Does the case of strategic complements always result in a situation where the Stackelberg leader is worse off?

For example, in the case of Bertrand competition, is the Stackelberg leader worse off relative to the follower? If so, why? Is this because the first mover can always undercut until marginal cost is reached?

• Not under full info and rationality assumption. In that case, firms know each others' production functions and best-response functions. In particular, the stronger firm (by virtue of having a lower $MC = p_1$) will know that the weaker firm cannot make a credible threat to reduce price below $p_1$. Since $p_2 > p_1$, whether the weaker firm moves first or second, it will not be able to capture the market on price. – heh Nov 27 '19 at 20:14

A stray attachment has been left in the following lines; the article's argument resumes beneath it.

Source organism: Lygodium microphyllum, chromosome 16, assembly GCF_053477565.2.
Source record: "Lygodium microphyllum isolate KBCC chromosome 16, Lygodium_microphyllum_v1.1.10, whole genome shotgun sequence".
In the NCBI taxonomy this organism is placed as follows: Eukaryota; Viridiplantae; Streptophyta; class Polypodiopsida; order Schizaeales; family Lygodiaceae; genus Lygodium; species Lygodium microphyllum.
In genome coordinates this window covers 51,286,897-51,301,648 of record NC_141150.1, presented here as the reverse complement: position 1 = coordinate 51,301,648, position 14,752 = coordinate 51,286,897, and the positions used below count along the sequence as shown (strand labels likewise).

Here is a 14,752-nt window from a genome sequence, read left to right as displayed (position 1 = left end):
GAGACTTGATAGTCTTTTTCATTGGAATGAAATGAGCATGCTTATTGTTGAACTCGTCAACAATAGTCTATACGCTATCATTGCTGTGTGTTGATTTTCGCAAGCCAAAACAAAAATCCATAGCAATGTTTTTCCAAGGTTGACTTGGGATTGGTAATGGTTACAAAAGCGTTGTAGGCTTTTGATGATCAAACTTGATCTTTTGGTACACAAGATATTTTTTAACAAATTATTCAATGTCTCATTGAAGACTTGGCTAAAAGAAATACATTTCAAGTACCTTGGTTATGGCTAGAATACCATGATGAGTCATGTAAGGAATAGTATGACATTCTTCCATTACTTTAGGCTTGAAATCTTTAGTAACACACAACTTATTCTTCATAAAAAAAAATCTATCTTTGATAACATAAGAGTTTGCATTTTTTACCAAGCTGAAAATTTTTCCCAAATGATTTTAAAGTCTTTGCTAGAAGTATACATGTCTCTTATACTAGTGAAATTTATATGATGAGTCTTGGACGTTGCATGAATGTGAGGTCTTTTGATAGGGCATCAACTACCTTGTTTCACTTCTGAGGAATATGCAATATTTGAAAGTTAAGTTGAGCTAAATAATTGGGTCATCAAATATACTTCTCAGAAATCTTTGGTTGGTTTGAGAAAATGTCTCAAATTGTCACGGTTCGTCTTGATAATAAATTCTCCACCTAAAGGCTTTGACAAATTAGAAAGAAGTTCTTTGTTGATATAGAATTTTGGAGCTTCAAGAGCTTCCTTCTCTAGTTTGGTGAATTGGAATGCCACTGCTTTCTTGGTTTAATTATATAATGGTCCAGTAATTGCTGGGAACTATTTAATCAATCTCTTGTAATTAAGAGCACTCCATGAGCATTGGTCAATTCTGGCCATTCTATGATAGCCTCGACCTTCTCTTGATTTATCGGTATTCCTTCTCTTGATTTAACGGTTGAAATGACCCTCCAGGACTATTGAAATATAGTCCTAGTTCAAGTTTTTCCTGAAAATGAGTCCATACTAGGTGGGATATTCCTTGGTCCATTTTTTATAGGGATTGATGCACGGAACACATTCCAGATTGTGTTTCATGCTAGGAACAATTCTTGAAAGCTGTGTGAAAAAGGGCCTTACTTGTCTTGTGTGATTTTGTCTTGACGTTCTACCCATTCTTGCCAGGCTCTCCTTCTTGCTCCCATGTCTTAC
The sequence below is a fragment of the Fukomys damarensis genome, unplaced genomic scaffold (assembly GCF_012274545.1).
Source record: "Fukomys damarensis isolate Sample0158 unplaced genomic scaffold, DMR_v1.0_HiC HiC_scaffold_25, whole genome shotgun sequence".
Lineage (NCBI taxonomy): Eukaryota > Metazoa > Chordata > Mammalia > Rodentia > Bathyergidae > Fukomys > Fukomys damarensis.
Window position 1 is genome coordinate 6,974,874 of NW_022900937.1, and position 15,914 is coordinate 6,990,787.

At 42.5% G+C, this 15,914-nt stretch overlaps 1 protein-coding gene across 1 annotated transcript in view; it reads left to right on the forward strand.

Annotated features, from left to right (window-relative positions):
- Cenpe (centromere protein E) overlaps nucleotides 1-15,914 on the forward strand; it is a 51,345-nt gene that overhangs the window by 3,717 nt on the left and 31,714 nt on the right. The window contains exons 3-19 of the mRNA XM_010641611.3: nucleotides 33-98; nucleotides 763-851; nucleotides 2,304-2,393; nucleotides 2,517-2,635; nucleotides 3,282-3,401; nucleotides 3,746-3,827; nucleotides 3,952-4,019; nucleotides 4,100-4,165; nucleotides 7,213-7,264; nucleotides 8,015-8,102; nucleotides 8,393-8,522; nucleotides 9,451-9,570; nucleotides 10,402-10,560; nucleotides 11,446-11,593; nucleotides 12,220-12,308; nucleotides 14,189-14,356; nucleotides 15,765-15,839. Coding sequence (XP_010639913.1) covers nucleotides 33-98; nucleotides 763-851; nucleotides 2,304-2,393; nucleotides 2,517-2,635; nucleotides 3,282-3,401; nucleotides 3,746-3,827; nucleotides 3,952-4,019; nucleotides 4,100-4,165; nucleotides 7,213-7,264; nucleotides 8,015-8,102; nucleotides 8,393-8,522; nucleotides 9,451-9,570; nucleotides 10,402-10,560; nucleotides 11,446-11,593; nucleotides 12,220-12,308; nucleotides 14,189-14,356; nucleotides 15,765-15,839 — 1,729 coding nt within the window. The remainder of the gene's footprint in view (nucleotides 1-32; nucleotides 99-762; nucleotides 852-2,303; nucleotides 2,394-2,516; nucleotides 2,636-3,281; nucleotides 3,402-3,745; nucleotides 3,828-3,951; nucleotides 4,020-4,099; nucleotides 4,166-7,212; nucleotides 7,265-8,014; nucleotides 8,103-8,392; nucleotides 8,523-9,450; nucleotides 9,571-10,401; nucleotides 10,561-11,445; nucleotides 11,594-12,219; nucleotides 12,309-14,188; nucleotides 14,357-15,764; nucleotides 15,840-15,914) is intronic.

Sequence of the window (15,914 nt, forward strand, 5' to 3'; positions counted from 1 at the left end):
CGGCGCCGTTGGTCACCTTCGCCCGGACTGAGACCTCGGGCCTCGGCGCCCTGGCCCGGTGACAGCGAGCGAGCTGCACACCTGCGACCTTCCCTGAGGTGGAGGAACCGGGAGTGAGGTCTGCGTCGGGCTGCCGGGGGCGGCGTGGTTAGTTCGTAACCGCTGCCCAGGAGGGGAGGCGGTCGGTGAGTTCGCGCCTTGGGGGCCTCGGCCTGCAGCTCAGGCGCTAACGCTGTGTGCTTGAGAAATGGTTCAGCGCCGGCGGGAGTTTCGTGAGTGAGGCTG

• I am having difficulties understanding this last comment. I am not sure what "lower $MC = p_1$" means, since $MC$ is a function of quantity sold, and that is also dependent on $p_2$, so it seems like something is missing here. Also, w.r.t. the last sentence: is capturing the entire market necessary for second mover advantage? Cannot I just be better off compared to the simultaneous equilibrium without capturing the entire market? – Giskard Nov 27 '19 at 21:26